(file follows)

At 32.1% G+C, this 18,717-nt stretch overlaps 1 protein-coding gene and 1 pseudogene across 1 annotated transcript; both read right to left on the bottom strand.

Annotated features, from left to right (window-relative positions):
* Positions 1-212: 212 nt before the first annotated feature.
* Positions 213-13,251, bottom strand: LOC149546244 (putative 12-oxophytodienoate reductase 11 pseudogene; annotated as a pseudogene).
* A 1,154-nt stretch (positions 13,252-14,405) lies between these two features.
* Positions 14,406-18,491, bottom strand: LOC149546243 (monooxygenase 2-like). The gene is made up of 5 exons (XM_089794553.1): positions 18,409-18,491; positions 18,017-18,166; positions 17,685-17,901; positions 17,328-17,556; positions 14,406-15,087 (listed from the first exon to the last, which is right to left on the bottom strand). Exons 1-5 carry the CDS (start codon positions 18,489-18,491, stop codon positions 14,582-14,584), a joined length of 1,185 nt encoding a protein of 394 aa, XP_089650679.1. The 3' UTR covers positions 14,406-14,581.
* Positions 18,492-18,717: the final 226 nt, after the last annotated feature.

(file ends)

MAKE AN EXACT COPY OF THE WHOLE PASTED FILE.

At 32.1% G+C, this 18,717-nt stretch overlaps 1 protein-coding gene and 1 pseudogene across 1 annotated transcript; both read right to left on the bottom strand.

Annotated features, from left to right (window-relative positions):
* Positions 1-212: 212 nt before the first annotated feature.
* Positions 213-13,251, bottom strand: LOC149546244 (putative 12-oxophytodienoate reductase 11 pseudogene; annotated as a pseudogene).
* A 1,154-nt stretch (positions 13,252-14,405) lies between these two features.
* Positions 14,406-18,491, bottom strand: LOC149546243 (monooxygenase 2-like). The gene is made up of 5 exons (XM_089794553.1): positions 18,409-18,491; positions 18,017-18,166; positions 17,685-17,901; positions 17,328-17,556; positions 14,406-15,087 (listed from the first exon to the last, which is right to left on the bottom strand). Exons 1-5 carry the CDS (start codon positions 18,489-18,491, stop codon positions 14,582-14,584), a joined length of 1,185 nt encoding a protein of 394 aa, XP_089650679.1. The 3' UTR covers positions 14,406-14,581.
* Positions 18,492-18,717: the final 226 nt, after the last annotated feature.